Stocks surge at debut of Chinese tech board

By Song Lin and Xie Jun Source:Global Times Published: 2019/7/22 20:13:40

STAR to brew great tech companies: expert

Government officials and tech company executives witness the opening of the Science and Technology Innovation Board for China's high-tech startups on Monday at the Shanghai Stock Exchange. Photo: Courtesy of the Shanghai Stock Exchange

Heated trading welcomed the first day of China's new Science and Technology Innovation Board on Monday, as capital poured into the new board that aims to support homegrown technology start-ups in China. 

The board, dubbed the STAR market, is China's answer to Nasdaq and a new stock trading venue for technology companies. It started trading at the Shanghai Stock Exchange at 9:30 am on Monday.

Though still short of household names, the new board is expected to grow into a stronghold of China's high-tech startups, incubating the country's future tech giants, experts said, adding that the new board provides a major financing channel for high-tech startups which often encounter fundraising difficulties through traditional financing channels. 

As of 3 pm Monday, all 25 companies on the STAR market gained, with 16 of them doubling share prices. The first batches of companies on the new board include lithium battery material makers, machine vision intelligent manufacturing companies and medical technology firms. 

Anji Technology shares led the rally with shares rising more than four-fold at 196 yuan ($28.5) per share.  

The new board saw a turnover of 48.5 billion yuan on Monday, more than doubling the first-day 21.1 billion yuan turnover on the similar ChiNext board. Three STAR shares had a turnover of over 3 billion yuan. 

Operated by Shanghai Stock Exchange, the board provides a new channel for China's high-tech companies to raise funds. The companies represent the future of China's high-tech sector, and will become a major pillar in support of China's efforts to boost its technological edge and challenge the technological and economic supremacy of the US, analysts said.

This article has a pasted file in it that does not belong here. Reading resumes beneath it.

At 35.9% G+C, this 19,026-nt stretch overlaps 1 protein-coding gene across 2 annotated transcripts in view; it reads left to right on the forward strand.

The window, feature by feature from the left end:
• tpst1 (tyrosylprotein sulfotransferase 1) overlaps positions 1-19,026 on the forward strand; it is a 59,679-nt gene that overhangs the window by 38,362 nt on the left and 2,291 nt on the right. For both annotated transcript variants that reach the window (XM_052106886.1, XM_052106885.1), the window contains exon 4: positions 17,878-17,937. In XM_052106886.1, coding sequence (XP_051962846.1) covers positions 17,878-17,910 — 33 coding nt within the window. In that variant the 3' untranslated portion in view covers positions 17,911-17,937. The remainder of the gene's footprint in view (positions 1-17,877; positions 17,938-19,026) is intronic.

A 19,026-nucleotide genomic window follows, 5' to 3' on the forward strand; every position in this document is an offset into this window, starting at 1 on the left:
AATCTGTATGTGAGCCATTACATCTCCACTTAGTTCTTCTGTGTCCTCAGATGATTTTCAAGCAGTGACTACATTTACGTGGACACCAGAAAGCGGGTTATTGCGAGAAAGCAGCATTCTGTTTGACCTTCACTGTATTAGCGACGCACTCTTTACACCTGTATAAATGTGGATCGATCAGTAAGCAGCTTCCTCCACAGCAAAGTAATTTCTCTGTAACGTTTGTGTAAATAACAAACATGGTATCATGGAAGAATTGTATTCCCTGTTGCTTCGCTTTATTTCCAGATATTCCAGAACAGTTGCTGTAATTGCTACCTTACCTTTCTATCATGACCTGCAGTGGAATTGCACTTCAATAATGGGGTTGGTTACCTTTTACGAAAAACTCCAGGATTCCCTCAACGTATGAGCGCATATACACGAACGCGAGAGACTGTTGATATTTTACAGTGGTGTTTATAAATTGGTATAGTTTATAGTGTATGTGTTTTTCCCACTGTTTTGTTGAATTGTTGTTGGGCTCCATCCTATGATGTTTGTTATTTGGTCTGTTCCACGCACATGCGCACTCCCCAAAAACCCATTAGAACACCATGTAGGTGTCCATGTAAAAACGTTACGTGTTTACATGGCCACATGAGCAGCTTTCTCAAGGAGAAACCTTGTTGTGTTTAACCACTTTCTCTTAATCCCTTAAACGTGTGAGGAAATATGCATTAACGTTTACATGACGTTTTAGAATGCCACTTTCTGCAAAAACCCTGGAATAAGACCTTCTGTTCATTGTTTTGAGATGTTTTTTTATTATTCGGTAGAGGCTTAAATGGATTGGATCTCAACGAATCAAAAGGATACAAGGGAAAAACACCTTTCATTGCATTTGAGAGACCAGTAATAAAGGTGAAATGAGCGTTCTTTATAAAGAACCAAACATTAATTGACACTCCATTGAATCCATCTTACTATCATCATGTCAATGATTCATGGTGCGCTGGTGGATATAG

"Against the backdrop of the China-US trade war, the STAR market will also enhance the inclusiveness and openness of China's capital market, which is an important step for the opening-up of China's financial sector," Dong Shaopeng, an adviser for the China Securities Regulatory Commission, told the Global Times on Monday. 

"The surge on the first day is understandable due to ample capital and relatively few companies. However, there needs to be a reasonable pricing benchmark," Dong said. 

An investor checks stock market information at a brokerage in Nanjing, capital of East China's Jiangsu Province in November 2017. Photo: IC

Great future companies 

The board is one of China's boldest attempts to reform its capital markets by adopting a market-oriented, registration-based IPO system. It was set up to permit significantly wider price swings than in other mainland exchanges. The board also allows companies and investors greater freedom on IPO pricing and the listing process. 

The new board allows Chinese companies to list without a profit track record. 

Regulations on the trading range have also been eased, as the new STAR board has no limits on price movements for the first five days of trading, after which a daily 20 percent limit will be imposed. 

Li Chao, vice chairman of the China Securities Regulatory Commission, said on Monday that companies listed on the new board should perfect company management and disclose information in a genuine, accurate and complete manner. 

China's technological development has amazed the world with the emergence of tech giants like Tencent and Alibaba, but most of them have turned to overseas bourses which have more flexible listing rules compared with A-shares. 

"There are too few new economy companies being listed on the A-shares now. China shouldn't miss the future Alibabas and Tencents in its capital markets," Yang Delong, chief economist at the Shenzhen-based First Seafront Fund Management Co, told the Global Times. 

Some overseas media reports said that STAR companies are not attractive enough, pointing to the lack of household names on the board. 

Kang Chongli, director of the strategic department of Lianxun Securities, told the Global Times that many companies listed overseas don't have enough time to be listed on the STAR board in the first few batches. "But in the future, chances are that those companies, including well-known names like Meituan, will choose an IPO on the STAR market," Kang said.

Yang said the STAR bourse will focus on startups with technological innovation instead of mature companies, but those startups should have the potential to become tech giants. 

"The goal of STAR is to build China's Nasdaq, and we look forward to great companies on this board," he said. 

Newspaper headline: Stocks surge at debut of tech board


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